22 SES 02 C, Paper Session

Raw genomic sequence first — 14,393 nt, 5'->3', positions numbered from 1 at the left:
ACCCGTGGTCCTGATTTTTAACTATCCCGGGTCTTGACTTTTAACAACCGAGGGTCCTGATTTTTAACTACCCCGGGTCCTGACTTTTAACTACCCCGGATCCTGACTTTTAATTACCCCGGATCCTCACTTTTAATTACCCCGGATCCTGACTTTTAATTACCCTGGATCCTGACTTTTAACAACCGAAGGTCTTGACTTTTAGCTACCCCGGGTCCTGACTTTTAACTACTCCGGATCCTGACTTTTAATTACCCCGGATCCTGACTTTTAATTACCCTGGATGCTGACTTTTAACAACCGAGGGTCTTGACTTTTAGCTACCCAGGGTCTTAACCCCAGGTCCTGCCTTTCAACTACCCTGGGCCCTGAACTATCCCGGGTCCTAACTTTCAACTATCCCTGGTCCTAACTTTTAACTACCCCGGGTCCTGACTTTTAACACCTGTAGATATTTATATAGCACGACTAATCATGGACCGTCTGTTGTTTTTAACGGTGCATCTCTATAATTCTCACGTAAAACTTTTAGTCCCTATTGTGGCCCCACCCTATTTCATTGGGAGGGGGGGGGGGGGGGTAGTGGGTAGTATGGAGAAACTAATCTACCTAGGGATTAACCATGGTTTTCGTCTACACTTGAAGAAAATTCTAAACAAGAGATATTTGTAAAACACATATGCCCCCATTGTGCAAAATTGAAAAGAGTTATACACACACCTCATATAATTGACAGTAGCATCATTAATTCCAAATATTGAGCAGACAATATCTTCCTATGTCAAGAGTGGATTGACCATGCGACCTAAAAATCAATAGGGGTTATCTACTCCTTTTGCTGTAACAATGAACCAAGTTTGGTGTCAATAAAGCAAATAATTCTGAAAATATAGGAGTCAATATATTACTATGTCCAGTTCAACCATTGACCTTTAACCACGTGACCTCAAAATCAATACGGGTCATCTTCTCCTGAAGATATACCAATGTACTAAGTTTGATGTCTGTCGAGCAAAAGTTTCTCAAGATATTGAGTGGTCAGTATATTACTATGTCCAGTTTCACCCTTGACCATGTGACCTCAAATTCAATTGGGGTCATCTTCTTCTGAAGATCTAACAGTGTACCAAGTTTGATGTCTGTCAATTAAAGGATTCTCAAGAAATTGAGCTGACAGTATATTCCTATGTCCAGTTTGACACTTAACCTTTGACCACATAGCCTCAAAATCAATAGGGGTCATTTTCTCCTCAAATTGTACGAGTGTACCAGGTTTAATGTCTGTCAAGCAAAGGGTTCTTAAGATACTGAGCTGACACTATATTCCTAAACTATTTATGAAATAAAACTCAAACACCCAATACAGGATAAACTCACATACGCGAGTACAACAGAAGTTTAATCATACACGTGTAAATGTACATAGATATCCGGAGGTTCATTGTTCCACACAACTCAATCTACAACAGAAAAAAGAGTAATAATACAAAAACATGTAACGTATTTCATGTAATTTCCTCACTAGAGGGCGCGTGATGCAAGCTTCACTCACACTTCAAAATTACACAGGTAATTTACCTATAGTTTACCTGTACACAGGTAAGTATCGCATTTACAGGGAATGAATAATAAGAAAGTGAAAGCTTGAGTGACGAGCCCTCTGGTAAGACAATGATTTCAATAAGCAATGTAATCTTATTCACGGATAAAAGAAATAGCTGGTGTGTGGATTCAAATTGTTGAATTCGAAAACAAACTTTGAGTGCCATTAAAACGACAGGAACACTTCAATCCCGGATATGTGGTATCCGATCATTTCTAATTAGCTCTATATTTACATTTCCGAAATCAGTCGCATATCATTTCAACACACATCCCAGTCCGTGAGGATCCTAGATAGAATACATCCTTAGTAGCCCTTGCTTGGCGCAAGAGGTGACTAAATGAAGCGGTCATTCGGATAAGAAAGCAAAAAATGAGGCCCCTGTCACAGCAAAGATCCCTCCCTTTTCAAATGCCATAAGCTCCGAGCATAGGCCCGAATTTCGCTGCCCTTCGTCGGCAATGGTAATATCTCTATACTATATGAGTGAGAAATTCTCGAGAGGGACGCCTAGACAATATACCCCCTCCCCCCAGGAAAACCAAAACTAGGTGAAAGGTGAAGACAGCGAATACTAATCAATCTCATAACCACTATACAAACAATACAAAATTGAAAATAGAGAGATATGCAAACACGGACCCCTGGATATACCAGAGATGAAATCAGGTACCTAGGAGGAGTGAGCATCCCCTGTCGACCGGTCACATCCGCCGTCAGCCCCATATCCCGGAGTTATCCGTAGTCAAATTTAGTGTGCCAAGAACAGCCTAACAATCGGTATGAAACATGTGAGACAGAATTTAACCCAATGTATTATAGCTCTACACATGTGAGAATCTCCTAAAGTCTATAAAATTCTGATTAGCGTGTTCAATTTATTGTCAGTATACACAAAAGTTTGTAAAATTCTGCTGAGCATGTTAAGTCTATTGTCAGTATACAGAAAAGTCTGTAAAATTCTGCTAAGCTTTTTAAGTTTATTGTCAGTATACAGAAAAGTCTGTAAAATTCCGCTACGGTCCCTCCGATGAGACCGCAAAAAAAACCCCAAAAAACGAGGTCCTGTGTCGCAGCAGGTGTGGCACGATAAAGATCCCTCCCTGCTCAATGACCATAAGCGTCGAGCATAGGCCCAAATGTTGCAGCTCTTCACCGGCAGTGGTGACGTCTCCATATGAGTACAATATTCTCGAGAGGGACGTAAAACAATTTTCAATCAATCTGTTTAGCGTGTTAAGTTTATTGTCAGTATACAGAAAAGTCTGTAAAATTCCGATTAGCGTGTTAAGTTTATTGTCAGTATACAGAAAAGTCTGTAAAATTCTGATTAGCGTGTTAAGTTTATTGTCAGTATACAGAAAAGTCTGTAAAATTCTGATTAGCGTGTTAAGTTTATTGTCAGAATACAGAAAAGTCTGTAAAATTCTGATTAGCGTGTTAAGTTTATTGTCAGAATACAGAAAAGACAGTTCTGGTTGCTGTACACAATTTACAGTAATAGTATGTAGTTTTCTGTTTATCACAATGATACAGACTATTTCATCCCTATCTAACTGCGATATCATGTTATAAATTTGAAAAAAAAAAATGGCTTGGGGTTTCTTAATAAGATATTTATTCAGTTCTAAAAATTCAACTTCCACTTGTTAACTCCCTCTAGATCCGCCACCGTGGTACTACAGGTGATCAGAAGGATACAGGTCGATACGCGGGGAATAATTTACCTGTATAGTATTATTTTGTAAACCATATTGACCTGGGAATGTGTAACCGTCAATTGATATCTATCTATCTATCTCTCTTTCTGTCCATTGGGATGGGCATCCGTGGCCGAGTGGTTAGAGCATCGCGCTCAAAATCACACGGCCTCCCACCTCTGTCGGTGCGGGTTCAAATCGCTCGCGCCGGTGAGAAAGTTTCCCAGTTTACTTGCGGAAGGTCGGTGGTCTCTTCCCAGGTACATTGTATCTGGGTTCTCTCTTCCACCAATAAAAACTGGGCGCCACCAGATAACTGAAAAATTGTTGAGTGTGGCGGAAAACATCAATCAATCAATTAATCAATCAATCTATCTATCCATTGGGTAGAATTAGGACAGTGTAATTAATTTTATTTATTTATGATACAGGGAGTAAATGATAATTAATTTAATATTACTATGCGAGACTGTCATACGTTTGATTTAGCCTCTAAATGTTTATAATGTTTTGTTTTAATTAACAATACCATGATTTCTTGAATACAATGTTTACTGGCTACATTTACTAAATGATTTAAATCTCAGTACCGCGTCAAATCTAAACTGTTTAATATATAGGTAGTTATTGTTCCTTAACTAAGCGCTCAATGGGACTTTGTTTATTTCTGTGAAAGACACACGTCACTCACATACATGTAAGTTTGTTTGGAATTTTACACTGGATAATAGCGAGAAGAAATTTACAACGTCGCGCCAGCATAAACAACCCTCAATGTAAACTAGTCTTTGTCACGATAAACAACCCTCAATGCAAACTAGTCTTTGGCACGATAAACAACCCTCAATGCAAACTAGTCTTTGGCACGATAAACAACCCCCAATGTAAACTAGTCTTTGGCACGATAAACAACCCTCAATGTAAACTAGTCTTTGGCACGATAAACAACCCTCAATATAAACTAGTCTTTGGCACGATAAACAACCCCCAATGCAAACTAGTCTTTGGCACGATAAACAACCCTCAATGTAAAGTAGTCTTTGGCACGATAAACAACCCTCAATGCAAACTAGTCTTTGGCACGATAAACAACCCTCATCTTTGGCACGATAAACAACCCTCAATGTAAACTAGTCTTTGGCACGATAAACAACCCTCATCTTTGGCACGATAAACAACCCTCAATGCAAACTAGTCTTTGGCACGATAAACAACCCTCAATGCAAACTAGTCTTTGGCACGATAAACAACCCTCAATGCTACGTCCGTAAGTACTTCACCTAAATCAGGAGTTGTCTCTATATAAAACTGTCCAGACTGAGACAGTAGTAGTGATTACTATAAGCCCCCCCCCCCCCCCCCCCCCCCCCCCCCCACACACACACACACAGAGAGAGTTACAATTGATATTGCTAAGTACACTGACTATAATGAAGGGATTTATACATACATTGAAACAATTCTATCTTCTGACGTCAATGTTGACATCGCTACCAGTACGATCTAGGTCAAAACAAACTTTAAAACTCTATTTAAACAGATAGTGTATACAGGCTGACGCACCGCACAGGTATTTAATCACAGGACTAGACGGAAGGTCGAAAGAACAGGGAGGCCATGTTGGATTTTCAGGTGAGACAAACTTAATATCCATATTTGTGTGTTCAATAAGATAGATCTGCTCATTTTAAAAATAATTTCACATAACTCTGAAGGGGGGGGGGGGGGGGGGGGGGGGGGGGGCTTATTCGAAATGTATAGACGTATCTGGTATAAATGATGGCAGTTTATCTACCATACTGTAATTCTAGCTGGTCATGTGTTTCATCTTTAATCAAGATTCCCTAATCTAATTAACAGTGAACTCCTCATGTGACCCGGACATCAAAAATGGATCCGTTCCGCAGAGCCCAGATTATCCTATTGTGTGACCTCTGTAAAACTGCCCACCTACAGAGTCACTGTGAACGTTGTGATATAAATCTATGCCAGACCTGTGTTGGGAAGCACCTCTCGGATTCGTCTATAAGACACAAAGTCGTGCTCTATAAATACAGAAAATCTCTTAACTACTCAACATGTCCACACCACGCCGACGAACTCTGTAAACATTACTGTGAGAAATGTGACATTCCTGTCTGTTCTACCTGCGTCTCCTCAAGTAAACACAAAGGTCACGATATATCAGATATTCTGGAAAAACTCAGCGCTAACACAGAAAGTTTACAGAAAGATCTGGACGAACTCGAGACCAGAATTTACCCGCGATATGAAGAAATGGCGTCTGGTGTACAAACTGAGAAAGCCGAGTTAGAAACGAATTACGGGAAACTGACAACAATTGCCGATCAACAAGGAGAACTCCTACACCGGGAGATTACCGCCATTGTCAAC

Major reforms on the European level initiated by the Bologna declaration in 1999 led to significant changes in German higher education. Most notably, the introduction of a sequential degree structure, consisting of a first cycle degree (bachelor) and second cycle degree (master), led to a harmonized degree type structure. Within the scope of these reforms, degree programmes at the two main German higher education institutions – the universities and the universities of applied sciences (Fachhochschulen) – have converged in many aspects by both adapting to the new degree types and programme structures and partially aligning programme durations. However, despite these tendencies towards conversion along many aspects of degree programme setup, the two institutions still attract different types of students: students at the universities of applied sciences often dispose of alternative access qualifications and enter higher education more often via non-traditional educational routes. Furthermore, student numbers in German higher education have increased tremendously during the past decades partially because higher education has formally opened to formerly excluded social groups, especially to students not following the traditional route via the Gymnasium (upper secondary schooling). Thus, the student population has become more heterogeneous as enrolment rates of students from all social strata have increased (Shavit et al, 2007; Wolter, 2015).